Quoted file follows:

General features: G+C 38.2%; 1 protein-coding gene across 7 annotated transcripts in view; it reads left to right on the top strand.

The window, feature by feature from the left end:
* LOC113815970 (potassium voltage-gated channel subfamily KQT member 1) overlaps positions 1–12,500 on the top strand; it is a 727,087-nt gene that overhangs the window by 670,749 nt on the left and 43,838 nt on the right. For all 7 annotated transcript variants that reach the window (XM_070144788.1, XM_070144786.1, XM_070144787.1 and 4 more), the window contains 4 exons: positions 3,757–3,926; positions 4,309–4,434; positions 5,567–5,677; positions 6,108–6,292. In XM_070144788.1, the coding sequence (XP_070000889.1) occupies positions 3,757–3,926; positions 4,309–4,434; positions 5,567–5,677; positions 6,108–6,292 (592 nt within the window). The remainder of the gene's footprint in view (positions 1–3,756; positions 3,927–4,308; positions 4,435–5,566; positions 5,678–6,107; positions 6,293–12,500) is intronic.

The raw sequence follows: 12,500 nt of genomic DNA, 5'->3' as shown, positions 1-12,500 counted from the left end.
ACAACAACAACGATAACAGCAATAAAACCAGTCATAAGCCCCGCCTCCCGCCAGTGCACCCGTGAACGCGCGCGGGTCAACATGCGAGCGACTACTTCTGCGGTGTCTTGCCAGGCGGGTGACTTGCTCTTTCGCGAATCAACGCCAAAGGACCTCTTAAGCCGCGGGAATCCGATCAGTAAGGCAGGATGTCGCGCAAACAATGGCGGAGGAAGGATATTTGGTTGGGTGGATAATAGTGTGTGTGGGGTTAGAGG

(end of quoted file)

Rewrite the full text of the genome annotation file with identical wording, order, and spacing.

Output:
General features: G+C 38.2%; 1 protein-coding gene across 7 annotated transcripts in view; it reads left to right on the top strand.

The window, feature by feature from the left end:
* LOC113815970 (potassium voltage-gated channel subfamily KQT member 1) overlaps positions 1–12,500 on the top strand; it is a 727,087-nt gene that overhangs the window by 670,749 nt on the left and 43,838 nt on the right. For all 7 annotated transcript variants that reach the window (XM_070144788.1, XM_070144786.1, XM_070144787.1 and 4 more), the window contains 4 exons: positions 3,757–3,926; positions 4,309–4,434; positions 5,567–5,677; positions 6,108–6,292. In XM_070144788.1, the coding sequence (XP_070000889.1) occupies positions 3,757–3,926; positions 4,309–4,434; positions 5,567–5,677; positions 6,108–6,292 (592 nt within the window). The remainder of the gene's footprint in view (positions 1–3,756; positions 3,927–4,308; positions 4,435–5,566; positions 5,678–6,107; positions 6,293–12,500) is intronic.

The raw sequence follows: 12,500 nt of genomic DNA, 5'->3' as shown, positions 1-12,500 counted from the left end.
ACAACAACAACGATAACAGCAATAAAACCAGTCATAAGCCCCGCCTCCCGCCAGTGCACCCGTGAACGCGCGCGGGTCAACATGCGAGCGACTACTTCTGCGGTGTCTTGCCAGGCGGGTGACTTGCTCTTTCGCGAATCAACGCCAAAGGACCTCTTAAGCCGCGGGAATCCGATCAGTAAGGCAGGATGTCGCGCAAACAATGGCGGAGGAAGGATATTTGGTTGGGTGGATAATAGTGTGTGTGGGGTTAGAGG